The other day I was sitting on my retro-college style, all leather bachelor looking sofa (it’s not by choice that I still own said sofa, and don’t think numerous women have not complained about said sofa, but that’s for a different article) watching America’s favorite past-time (for the non-sports women, America’s favorite past-time is baseball).
As I was watching, I began to contemplate, “what is it that attracts the American male to watching sporting events on television?” I mean seriously, if you think about it, sports television has become the center of conflict in all too many relationships. Inevitably, we have all (male or female) entered into the debate of, what’s more important, staining the deck, or that all too intriguing game 103 of 162 of the Red Sox season?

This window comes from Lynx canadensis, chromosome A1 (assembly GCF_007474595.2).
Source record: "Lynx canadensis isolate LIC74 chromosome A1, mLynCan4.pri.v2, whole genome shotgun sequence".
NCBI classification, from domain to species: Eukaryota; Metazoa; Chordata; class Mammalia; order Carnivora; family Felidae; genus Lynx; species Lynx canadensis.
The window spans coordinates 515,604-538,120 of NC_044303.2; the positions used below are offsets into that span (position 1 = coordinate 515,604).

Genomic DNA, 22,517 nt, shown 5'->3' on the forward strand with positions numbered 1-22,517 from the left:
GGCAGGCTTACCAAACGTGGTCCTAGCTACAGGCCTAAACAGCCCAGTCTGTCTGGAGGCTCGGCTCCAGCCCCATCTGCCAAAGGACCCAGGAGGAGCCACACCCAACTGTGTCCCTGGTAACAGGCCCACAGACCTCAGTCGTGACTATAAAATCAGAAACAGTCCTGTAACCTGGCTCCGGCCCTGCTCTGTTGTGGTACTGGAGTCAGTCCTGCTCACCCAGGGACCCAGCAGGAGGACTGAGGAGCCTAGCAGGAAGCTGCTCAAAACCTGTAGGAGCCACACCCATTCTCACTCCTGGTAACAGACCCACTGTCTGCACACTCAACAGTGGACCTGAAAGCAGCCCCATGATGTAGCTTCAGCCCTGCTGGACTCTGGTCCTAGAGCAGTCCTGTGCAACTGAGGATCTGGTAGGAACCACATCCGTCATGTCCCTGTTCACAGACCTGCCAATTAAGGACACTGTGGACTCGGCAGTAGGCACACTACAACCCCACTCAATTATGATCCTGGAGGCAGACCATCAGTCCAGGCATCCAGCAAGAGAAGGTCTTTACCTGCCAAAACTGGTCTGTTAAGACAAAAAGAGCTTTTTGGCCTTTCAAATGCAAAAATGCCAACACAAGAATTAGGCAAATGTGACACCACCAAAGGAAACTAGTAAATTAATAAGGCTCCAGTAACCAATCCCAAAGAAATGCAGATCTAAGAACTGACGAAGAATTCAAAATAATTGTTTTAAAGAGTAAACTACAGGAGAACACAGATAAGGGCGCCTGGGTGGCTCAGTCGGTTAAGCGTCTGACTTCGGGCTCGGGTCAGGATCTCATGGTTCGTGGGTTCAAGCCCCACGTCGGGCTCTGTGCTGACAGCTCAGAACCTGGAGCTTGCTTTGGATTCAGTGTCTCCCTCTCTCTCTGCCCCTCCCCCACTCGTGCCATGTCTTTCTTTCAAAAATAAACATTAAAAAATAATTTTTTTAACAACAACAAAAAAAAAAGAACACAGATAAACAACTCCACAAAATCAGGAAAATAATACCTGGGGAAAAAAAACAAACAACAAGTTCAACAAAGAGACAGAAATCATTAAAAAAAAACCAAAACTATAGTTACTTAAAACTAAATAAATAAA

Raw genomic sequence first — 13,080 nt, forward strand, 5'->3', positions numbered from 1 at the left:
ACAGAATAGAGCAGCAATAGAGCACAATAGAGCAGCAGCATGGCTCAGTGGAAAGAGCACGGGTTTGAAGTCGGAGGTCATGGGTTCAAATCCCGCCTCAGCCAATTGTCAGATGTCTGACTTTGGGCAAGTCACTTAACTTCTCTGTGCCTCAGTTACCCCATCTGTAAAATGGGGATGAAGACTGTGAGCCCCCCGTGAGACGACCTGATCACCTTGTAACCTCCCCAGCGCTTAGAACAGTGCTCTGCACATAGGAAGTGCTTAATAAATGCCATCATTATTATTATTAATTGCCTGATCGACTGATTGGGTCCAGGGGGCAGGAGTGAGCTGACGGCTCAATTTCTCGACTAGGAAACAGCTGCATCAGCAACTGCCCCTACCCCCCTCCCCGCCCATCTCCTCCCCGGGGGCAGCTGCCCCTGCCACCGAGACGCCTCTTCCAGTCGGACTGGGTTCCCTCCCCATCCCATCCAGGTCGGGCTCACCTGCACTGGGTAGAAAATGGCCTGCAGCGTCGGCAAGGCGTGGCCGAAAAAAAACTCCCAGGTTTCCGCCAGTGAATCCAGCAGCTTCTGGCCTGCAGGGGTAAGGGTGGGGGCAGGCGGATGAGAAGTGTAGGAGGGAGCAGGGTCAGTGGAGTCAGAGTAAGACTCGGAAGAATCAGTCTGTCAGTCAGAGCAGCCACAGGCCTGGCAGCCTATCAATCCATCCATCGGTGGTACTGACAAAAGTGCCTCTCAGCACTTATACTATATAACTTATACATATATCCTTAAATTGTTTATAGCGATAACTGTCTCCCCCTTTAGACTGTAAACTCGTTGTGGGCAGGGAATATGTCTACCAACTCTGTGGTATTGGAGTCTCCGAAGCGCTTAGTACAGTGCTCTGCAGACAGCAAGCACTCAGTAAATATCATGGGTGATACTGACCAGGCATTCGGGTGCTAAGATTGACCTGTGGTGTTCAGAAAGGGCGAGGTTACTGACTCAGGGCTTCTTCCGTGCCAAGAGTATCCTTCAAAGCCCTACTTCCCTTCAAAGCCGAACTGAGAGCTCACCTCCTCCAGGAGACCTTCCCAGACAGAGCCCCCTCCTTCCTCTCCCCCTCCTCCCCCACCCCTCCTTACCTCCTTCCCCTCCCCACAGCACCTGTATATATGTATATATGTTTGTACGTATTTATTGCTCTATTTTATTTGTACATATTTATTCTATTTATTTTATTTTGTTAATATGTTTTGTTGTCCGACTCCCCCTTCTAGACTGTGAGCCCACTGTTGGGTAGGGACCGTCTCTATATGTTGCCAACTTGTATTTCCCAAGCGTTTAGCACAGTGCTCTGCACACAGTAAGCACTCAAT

As I contemplated this almost unanswerable question, I began to actually listen to what the announcers were saying. Suddenly, it hit me, I always listen to what the announcers are saying in any sporting event. Indeed, it could be a women’s lacrosse game and I would still listen to what the announcers were saying (this is not to imply that I am a fan of women’s lacrosse, it’s just for illustrative purposes, thus one cannot revoke my man card). Not only do I listen to what a sports announcer says, but no matter the team or the event, I usually care about what is said, how it’s said and who says it.
This is of course, in stark contrast to the women in my life. Many a time, many a women has referred to me as a “great listener.” This reference, of course, always comes at the beginning and usually gets taken back approximately three months in, when suddenly, the first date that her friend Michelle went on with the umpteenth guy from Match.com suddenly is just not interesting.